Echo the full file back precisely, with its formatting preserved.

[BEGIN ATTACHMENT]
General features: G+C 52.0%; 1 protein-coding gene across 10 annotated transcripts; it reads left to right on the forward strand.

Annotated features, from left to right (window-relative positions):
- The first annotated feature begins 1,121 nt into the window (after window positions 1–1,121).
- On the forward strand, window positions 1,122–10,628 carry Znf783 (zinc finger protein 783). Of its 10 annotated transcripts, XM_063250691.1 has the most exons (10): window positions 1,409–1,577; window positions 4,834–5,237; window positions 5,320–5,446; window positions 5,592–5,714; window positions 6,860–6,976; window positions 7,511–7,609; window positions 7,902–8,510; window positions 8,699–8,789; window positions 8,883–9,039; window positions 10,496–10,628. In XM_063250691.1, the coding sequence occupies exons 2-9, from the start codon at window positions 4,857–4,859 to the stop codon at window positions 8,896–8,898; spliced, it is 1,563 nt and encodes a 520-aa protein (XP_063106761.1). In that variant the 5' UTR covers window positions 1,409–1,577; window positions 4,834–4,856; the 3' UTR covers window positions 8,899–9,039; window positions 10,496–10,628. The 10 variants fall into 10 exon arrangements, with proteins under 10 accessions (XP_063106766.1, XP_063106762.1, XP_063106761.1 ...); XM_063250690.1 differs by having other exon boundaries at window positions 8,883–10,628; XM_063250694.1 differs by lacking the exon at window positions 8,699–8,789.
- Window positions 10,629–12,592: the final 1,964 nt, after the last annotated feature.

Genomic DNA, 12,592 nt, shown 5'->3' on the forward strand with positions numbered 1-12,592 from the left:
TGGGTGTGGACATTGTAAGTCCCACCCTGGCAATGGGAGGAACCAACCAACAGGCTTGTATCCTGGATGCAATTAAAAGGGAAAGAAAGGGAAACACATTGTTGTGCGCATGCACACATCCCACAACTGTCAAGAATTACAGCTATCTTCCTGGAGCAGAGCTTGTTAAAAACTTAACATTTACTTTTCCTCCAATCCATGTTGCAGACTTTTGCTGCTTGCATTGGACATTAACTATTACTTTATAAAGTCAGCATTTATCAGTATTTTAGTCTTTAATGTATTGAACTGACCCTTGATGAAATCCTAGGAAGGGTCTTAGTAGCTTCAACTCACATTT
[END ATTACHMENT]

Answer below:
General features: G+C 52.0%; 1 protein-coding gene across 10 annotated transcripts; it reads left to right on the forward strand.

Annotated features, from left to right (window-relative positions):
- The first annotated feature begins 1,121 nt into the window (after window positions 1–1,121).
- On the forward strand, window positions 1,122–10,628 carry Znf783 (zinc finger protein 783). Of its 10 annotated transcripts, XM_063250691.1 has the most exons (10): window positions 1,409–1,577; window positions 4,834–5,237; window positions 5,320–5,446; window positions 5,592–5,714; window positions 6,860–6,976; window positions 7,511–7,609; window positions 7,902–8,510; window positions 8,699–8,789; window positions 8,883–9,039; window positions 10,496–10,628. In XM_063250691.1, the coding sequence occupies exons 2-9, from the start codon at window positions 4,857–4,859 to the stop codon at window positions 8,896–8,898; spliced, it is 1,563 nt and encodes a 520-aa protein (XP_063106761.1). In that variant the 5' UTR covers window positions 1,409–1,577; window positions 4,834–4,856; the 3' UTR covers window positions 8,899–9,039; window positions 10,496–10,628. The 10 variants fall into 10 exon arrangements, with proteins under 10 accessions (XP_063106766.1, XP_063106762.1, XP_063106761.1 ...); XM_063250690.1 differs by having other exon boundaries at window positions 8,883–10,628; XM_063250694.1 differs by lacking the exon at window positions 8,699–8,789.
- Window positions 10,629–12,592: the final 1,964 nt, after the last annotated feature.

Genomic DNA, 12,592 nt, shown 5'->3' on the forward strand with positions numbered 1-12,592 from the left:
TGGGTGTGGACATTGTAAGTCCCACCCTGGCAATGGGAGGAACCAACCAACAGGCTTGTATCCTGGATGCAATTAAAAGGGAAAGAAAGGGAAACACATTGTTGTGCGCATGCACACATCCCACAACTGTCAAGAATTACAGCTATCTTCCTGGAGCAGAGCTTGTTAAAAACTTAACATTTACTTTTCCTCCAATCCATGTTGCAGACTTTTGCTGCTTGCATTGGACATTAACTATTACTTTATAAAGTCAGCATTTATCAGTATTTTAGTCTTTAATGTATTGAACTGACCCTTGATGAAATCCTAGGAAGGGTCTTAGTAGCTTCAACTCACATTT